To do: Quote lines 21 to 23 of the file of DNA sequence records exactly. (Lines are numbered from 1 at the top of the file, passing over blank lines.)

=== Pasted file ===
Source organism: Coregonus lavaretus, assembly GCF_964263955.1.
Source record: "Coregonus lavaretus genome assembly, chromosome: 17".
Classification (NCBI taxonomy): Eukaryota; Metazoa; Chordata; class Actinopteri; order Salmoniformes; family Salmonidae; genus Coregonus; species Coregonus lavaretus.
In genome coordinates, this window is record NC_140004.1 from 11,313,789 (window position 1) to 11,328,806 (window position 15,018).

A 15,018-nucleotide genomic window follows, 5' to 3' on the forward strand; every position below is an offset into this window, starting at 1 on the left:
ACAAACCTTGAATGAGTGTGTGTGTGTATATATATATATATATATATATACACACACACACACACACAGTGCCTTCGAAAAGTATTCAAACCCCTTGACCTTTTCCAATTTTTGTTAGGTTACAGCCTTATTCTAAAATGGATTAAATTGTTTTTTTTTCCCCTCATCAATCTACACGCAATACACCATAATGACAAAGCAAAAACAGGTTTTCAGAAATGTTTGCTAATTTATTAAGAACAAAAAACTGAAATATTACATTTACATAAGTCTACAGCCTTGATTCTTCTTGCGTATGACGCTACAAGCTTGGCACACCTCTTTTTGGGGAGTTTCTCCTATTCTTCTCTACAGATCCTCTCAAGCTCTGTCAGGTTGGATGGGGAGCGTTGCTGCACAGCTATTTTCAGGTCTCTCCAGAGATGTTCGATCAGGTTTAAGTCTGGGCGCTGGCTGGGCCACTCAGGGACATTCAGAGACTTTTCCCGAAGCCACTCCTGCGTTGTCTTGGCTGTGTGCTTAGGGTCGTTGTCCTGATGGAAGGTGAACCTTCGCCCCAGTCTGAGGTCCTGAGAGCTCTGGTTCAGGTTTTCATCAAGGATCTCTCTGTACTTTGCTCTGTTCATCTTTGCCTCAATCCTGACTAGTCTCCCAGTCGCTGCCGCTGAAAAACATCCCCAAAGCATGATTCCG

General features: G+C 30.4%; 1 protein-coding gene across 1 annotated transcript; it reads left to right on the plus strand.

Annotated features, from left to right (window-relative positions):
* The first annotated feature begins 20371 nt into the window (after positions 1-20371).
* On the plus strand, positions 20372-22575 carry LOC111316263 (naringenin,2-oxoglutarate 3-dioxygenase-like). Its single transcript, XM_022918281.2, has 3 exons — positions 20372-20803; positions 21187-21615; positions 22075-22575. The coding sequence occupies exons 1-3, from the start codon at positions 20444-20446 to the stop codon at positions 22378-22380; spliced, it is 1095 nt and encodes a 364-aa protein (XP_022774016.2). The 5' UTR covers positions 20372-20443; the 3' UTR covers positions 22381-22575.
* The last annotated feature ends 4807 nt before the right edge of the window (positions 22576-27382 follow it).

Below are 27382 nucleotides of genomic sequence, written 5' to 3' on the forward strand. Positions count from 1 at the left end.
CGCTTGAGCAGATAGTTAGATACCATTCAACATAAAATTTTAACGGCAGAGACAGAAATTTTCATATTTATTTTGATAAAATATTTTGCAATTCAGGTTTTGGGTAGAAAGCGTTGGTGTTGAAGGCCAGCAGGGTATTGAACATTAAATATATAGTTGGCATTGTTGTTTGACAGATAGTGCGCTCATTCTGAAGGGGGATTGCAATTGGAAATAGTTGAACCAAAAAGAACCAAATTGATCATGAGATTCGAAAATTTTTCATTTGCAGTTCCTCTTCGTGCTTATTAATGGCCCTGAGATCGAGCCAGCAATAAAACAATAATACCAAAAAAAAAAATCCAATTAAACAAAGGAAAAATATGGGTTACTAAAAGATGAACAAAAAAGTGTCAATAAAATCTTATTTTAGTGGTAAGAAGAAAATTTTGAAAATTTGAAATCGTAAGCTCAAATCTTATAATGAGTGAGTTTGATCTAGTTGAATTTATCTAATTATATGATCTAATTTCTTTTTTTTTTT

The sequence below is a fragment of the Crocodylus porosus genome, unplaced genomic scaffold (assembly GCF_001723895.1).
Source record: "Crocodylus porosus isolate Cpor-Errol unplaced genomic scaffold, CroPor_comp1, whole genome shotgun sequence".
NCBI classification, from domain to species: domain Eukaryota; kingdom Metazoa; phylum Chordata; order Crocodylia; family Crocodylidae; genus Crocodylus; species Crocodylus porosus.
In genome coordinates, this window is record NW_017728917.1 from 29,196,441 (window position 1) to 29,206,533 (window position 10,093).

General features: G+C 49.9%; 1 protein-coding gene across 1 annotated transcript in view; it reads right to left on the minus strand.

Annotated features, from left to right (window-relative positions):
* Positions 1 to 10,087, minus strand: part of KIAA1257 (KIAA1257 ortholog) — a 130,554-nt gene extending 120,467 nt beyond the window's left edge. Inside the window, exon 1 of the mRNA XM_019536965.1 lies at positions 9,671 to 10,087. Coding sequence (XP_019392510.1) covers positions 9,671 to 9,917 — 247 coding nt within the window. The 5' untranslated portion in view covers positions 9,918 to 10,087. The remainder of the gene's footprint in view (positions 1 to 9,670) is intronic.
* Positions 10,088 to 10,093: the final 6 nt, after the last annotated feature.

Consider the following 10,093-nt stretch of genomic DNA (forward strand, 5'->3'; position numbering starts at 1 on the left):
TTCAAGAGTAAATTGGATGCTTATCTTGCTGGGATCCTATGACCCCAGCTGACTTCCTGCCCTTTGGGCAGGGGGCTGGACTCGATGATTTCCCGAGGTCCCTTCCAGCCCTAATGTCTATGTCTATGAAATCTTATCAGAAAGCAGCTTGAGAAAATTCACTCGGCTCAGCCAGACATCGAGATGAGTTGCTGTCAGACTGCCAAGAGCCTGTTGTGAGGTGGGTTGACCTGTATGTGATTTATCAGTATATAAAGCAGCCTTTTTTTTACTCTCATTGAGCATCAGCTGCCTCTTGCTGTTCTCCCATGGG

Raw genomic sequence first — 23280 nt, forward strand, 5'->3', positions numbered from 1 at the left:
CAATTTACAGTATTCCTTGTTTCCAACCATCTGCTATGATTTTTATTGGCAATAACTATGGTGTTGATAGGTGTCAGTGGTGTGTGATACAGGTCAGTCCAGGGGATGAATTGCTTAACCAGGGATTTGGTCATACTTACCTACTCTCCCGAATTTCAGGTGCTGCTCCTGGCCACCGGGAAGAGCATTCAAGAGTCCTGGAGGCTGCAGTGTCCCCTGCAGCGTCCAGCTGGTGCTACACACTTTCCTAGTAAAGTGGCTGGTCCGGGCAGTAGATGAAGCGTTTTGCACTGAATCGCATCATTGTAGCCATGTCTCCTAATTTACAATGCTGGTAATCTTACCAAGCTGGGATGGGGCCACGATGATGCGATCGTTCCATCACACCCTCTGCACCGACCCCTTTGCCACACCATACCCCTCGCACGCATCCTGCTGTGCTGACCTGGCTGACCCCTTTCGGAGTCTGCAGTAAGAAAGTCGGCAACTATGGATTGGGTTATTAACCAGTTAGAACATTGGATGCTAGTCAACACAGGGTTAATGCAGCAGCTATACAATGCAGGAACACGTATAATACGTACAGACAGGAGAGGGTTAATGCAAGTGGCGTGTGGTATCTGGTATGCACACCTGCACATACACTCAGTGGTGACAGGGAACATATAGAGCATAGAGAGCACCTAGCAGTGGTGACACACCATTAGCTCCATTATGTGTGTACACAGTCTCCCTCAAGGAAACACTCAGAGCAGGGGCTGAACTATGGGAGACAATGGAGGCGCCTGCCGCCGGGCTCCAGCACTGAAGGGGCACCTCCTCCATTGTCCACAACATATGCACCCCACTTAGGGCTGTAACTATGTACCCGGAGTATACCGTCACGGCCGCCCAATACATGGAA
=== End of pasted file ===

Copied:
* Positions 10,088 to 10,093: the final 6 nt, after the last annotated feature.

Consider the following 10,093-nt stretch of genomic DNA (forward strand, 5'->3'; position numbering starts at 1 on the left):
TTCAAGAGTAAATTGGATGCTTATCTTGCTGGGATCCTATGACCCCAGCTGACTTCCTGCCCTTTGGGCAGGGGGCTGGACTCGATGATTTCCCGAGGTCCCTTCCAGCCCTAATGTCTATGTCTATGAAATCTTATCAGAAAGCAGCTTGAGAAAATTCACTCGGCTCAGCCAGACATCGAGATGAGTTGCTGTCAGACTGCCAAGAGCCTGTTGTGAGGTGGGTTGACCTGTATGTGATTTATCAGTATATAAAGCAGCCTTTTTTTTACTCTCATTGAGCATCAGCTGCCTCTTGCTGTTCTCCCATGGG